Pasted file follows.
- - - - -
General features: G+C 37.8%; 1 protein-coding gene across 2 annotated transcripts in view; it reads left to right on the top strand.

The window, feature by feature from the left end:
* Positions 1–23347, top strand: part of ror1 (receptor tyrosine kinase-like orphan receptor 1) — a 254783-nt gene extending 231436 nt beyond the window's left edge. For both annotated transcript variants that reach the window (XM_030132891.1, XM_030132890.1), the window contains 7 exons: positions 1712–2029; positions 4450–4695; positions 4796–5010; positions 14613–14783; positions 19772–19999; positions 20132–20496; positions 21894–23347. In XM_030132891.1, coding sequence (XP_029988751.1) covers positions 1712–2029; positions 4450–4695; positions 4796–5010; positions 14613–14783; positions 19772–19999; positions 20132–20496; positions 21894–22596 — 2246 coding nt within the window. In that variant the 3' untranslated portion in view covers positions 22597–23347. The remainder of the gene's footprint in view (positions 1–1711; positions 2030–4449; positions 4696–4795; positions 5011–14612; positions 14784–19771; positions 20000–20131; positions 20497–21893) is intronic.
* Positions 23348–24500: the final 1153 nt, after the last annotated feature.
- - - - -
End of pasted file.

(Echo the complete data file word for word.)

General features: G+C 37.8%; 1 protein-coding gene across 2 annotated transcripts in view; it reads left to right on the top strand.

The window, feature by feature from the left end:
* Positions 1–23347, top strand: part of ror1 (receptor tyrosine kinase-like orphan receptor 1) — a 254783-nt gene extending 231436 nt beyond the window's left edge. For both annotated transcript variants that reach the window (XM_030132891.1, XM_030132890.1), the window contains 7 exons: positions 1712–2029; positions 4450–4695; positions 4796–5010; positions 14613–14783; positions 19772–19999; positions 20132–20496; positions 21894–23347. In XM_030132891.1, coding sequence (XP_029988751.1) covers positions 1712–2029; positions 4450–4695; positions 4796–5010; positions 14613–14783; positions 19772–19999; positions 20132–20496; positions 21894–22596 — 2246 coding nt within the window. In that variant the 3' untranslated portion in view covers positions 22597–23347. The remainder of the gene's footprint in view (positions 1–1711; positions 2030–4449; positions 4696–4795; positions 5011–14612; positions 14784–19771; positions 20000–20131; positions 20497–21893) is intronic.
* Positions 23348–24500: the final 1153 nt, after the last annotated feature.